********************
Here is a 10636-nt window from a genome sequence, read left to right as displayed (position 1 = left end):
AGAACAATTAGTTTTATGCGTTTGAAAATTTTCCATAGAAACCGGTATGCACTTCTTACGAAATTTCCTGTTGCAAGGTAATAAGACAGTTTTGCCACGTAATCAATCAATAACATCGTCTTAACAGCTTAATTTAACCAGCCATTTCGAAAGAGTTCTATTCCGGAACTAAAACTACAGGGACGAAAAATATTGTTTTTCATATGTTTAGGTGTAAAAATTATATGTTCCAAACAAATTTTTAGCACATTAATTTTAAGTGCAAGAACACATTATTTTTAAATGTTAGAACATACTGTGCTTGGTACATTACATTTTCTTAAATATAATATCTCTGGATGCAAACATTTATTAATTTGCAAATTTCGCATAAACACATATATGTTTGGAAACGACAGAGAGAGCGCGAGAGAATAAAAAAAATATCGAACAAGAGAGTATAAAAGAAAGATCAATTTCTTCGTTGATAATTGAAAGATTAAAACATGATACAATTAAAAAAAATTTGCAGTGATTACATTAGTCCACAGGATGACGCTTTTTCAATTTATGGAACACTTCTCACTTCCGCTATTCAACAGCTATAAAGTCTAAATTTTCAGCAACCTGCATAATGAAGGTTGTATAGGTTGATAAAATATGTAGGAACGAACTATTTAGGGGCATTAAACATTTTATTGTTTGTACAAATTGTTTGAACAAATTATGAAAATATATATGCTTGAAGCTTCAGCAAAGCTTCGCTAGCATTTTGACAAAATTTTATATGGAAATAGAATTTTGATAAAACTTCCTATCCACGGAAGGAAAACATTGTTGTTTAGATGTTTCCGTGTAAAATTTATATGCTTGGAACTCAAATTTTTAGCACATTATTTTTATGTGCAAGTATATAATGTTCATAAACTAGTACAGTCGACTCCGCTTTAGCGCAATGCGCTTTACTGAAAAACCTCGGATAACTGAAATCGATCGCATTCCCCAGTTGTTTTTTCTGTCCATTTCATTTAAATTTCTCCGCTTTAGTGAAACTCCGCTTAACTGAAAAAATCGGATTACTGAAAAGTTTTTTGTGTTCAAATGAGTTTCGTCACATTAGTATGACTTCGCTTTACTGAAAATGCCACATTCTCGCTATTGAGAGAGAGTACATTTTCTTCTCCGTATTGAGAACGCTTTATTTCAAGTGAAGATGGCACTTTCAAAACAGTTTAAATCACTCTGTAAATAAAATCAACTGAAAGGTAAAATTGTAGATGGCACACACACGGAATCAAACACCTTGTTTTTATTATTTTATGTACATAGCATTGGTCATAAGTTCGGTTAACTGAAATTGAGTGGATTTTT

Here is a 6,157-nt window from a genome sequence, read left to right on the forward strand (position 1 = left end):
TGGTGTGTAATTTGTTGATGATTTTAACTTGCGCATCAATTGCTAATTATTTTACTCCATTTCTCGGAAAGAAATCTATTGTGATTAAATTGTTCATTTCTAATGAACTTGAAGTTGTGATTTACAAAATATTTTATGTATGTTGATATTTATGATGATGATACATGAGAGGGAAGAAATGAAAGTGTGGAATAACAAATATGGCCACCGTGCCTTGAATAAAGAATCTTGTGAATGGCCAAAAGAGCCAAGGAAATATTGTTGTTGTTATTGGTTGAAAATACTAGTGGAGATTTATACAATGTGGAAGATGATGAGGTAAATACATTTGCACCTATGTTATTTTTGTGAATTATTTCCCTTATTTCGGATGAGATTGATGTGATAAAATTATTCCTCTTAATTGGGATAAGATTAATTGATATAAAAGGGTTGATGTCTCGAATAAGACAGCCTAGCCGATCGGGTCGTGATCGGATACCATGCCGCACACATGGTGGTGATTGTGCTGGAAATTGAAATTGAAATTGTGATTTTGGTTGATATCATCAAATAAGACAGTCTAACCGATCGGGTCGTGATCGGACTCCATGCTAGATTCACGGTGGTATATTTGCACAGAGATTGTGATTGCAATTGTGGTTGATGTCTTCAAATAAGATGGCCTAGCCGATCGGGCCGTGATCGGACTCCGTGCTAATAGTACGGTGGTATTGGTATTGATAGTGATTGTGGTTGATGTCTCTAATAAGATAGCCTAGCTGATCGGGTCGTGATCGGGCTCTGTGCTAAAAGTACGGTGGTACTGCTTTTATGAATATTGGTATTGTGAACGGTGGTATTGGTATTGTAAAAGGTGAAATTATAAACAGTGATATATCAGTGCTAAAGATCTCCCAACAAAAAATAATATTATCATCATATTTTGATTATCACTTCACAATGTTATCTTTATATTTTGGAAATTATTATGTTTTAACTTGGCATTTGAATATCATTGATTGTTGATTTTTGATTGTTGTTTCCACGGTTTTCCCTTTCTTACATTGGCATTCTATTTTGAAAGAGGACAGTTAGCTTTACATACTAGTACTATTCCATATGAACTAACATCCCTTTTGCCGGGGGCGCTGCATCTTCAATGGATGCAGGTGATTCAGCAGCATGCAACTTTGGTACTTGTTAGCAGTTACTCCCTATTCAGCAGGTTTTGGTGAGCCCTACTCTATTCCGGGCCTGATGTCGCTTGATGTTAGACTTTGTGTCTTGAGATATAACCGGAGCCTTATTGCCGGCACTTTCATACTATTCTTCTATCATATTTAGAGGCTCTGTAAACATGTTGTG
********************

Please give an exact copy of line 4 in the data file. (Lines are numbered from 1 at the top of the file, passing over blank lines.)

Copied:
TGGTGTGTAATTTGTTGATGATTTTAACTTGCGCATCAATTGCTAATTATTTTACTCCATTTCTCGGAAAGAAATCTATTGTGATTAAATTGTTCATTTCTAATGAACTTGAAGTTGTGATTTACAAAATATTTTATGTATGTTGATATTTATGATGATGATACATGAGAGGGAAGAAATGAAAGTGTGGAATAACAAATATGGCCACCGTGCCTTGAATAAAGAATCTTGTGAATGGCCAAAAGAGCCAAGGAAATATTGTTGTTGTTATTGGTTGAAAATACTAGTGGAGATTTATACAATGTGGAAGATGATGAGGTAAATACATTTGCACCTATGTTATTTTTGTGAATTATTTCCCTTATTTCGGATGAGATTGATGTGATAAAATTATTCCTCTTAATTGGGATAAGATTAATTGATATAAAAGGGTTGATGTCTCGAATAAGACAGCCTAGCCGATCGGGTCGTGATCGGATACCATGCCGCACACATGGTGGTGATTGTGCTGGAAATTGAAATTGAAATTGTGATTTTGGTTGATATCATCAAATAAGACAGTCTAACCGATCGGGTCGTGATCGGACTCCATGCTAGATTCACGGTGGTATATTTGCACAGAGATTGTGATTGCAATTGTGGTTGATGTCTTCAAATAAGATGGCCTAGCCGATCGGGCCGTGATCGGACTCCGTGCTAATAGTACGGTGGTATTGGTATTGATAGTGATTGTGGTTGATGTCTCTAATAAGATAGCCTAGCTGATCGGGTCGTGATCGGGCTCTGTGCTAAAAGTACGGTGGTACTGCTTTTATGAATATTGGTATTGTGAACGGTGGTATTGGTATTGTAAAAGGTGAAATTATAAACAGTGATATATCAGTGCTAAAGATCTCCCAACAAAAAATAATATTATCATCATATTTTGATTATCACTTCACAATGTTATCTTTATATTTTGGAAATTATTATGTTTTAACTTGGCATTTGAATATCATTGATTGTTGATTTTTGATTGTTGTTTCCACGGTTTTCCCTTTCTTACATTGGCATTCTATTTTGAAAGAGGACAGTTAGCTTTACATACTAGTACTATTCCATATGAACTAACATCCCTTTTGCCGGGGGCGCTGCATCTTCAATGGATGCAGGTGATTCAGCAGCATGCAACTTTGGTACTTGTTAGCAGTTACTCCCTATTCAGCAGGTTTTGGTGAGCCCTACTCTATTCCGGGCCTGATGTCGCTTGATGTTAGACTTTGTGTCTTGAGATATAACCGGAGCCTTATTGCCGGCACTTTCATACTATTCTTCTATCATATTTAGAGGCTCTGTAAACATGTTGTG